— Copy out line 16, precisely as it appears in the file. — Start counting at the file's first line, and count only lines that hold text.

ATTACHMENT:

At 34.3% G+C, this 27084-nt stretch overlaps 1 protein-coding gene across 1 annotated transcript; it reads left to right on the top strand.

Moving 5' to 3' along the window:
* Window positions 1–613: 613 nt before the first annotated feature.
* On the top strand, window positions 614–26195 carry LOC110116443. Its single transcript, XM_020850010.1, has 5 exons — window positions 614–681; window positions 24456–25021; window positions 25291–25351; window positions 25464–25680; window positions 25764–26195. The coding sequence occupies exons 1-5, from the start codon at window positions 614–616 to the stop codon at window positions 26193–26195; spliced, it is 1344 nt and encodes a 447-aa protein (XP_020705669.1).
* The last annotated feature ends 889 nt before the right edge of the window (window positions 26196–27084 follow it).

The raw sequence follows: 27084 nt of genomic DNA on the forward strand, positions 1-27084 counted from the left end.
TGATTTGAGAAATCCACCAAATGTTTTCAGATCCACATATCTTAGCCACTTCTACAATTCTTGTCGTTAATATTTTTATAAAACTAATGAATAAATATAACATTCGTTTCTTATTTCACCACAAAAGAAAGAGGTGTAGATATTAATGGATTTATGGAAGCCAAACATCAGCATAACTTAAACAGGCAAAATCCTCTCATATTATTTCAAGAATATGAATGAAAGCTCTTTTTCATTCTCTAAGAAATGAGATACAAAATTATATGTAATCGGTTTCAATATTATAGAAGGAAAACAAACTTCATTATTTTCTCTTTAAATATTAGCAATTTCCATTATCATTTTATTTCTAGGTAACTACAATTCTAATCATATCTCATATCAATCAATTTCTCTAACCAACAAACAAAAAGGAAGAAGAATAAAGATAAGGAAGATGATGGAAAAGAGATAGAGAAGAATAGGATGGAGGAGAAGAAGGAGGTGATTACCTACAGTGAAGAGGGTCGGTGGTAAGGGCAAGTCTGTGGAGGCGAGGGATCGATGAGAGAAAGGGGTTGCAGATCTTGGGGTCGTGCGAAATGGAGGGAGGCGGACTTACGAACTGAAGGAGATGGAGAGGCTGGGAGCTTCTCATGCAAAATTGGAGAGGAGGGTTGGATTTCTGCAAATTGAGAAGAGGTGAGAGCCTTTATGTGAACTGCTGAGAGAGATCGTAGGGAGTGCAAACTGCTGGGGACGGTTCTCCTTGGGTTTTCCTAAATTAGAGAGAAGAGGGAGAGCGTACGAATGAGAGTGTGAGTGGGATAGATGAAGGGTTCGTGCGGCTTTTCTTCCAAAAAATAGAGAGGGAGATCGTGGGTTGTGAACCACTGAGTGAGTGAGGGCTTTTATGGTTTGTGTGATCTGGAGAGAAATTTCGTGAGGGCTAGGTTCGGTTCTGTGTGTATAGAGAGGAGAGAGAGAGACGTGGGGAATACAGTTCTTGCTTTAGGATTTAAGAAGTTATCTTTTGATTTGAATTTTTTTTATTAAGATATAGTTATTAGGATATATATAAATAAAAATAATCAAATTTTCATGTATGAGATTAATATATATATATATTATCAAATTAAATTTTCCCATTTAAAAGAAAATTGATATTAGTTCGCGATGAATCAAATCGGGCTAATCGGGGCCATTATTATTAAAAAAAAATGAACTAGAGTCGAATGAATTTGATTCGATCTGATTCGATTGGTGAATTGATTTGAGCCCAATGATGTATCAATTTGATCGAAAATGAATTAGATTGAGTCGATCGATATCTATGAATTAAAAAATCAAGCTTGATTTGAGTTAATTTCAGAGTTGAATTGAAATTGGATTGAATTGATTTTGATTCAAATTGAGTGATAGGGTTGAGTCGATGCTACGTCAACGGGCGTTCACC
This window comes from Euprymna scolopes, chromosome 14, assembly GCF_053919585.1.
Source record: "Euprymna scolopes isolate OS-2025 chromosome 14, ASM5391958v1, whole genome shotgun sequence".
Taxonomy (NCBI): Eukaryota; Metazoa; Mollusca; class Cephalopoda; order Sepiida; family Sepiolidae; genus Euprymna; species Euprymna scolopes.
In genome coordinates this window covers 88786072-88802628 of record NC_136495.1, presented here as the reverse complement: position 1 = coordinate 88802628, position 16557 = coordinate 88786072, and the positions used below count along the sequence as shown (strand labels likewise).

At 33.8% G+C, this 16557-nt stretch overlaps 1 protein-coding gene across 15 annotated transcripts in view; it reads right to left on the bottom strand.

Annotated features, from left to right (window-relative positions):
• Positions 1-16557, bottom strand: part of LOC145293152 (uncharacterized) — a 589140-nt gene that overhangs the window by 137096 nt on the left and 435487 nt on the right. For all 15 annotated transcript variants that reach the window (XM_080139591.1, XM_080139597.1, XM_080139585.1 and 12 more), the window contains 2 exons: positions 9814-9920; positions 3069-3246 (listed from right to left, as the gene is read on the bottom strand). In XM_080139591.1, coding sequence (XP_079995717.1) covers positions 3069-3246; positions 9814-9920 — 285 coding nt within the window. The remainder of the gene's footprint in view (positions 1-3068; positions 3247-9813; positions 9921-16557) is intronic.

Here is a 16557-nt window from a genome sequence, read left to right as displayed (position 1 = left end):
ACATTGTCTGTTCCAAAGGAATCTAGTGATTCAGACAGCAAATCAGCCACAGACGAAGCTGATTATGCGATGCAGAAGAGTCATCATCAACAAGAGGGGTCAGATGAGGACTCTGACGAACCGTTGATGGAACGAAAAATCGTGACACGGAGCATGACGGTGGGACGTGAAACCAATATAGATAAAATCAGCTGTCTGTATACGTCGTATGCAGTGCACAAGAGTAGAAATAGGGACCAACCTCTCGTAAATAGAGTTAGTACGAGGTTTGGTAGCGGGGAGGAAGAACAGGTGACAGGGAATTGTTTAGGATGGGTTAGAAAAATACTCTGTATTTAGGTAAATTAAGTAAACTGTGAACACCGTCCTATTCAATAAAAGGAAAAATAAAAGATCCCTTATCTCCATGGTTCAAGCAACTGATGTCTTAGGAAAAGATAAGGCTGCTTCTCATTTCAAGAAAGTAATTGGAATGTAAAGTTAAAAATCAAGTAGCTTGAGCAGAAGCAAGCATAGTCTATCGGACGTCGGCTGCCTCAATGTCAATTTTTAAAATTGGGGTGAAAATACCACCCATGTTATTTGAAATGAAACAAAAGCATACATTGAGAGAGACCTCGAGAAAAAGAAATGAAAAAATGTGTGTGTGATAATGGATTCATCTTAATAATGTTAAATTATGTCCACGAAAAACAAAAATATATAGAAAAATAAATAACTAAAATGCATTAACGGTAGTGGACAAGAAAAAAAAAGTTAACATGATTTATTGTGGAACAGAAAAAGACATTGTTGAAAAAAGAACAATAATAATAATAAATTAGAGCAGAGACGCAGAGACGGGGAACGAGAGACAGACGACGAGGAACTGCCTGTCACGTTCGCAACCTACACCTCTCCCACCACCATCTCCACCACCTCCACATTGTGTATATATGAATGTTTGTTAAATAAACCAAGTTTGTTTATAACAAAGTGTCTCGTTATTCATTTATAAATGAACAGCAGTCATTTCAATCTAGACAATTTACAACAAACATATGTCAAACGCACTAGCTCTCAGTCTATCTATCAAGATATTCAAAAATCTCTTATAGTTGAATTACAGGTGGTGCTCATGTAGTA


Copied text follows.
ACATTGTCTGTTCCAAAGGAATCTAGTGATTCAGACAGCAAATCAGCCACAGACGAAGCTGATTATGCGATGCAGAAGAGTCATCATCAACAAGAGGGGTCAGATGAGGACTCTGACGAACCGTTGATGGAACGAAAAATCGTGACACGGAGCATGACGGTGGGACGTGAAACCAATATAGATAAAATCAGCTGTCTGTATACGTCGTATGCAGTGCACAAGAGTAGAAATAGGGACCAACCTCTCGTAAATAGAGTTAGTACGAGGTTTGGTAGCGGGGAGGAAGAACAGGTGACAGGGAATTGTTTAGGATGGGTTAGAAAAATACTCTGTATTTAGGTAAATTAAGTAAACTGTGAACACCGTCCTATTCAATAAAAGGAAAAATAAAAGATCCCTTATCTCCATGGTTCAAGCAACTGATGTCTTAGGAAAAGATAAGGCTGCTTCTCATTTCAAGAAAGTAATTGGAATGTAAAGTTAAAAATCAAGTAGCTTGAGCAGAAGCAAGCATAGTCTATCGGACGTCGGCTGCCTCAATGTCAATTTTTAAAATTGGGGTGAAAATACCACCCATGTTATTTGAAATGAAACAAAAGCATACATTGAGAGAGACCTCGAGAAAAAGAAATGAAAAAATGTGTGTGTGATAATGGATTCATCTTAATAATGTTAAATTATGTCCACGAAAAACAAAAATATATAGAAAAATAAATAACTAAAATGCATTAACGGTAGTGGACAAGAAAAAAAAAGTTAACATGATTTATTGTGGAACAGAAAAAGACATTGTTGAAAAAAGAACAATAATAATAATAAATTAGAGCAGAGACGCAGAGACGGGGAACGAGAGACAGACGACGAGGAACTGCCTGTCACGTTCGCAACCTACACCTCTCCCACCACCATCTCCACCACCTCCACATTGTGTATATATGAATGTTTGTTAAATAAACCAAGTTTGTTTATAACAAAGTGTCTCGTTATTCATTTATAAATGAACAGCAGTCATTTCAATCTAGACAATTTACAACAAACATATGTCAAACGCACTAGCTCTCAGTCTATCTATCAAGATATTCAAAAATCTCTTATAGTTGAATTACAGGTGGTGCTCATGTAGTA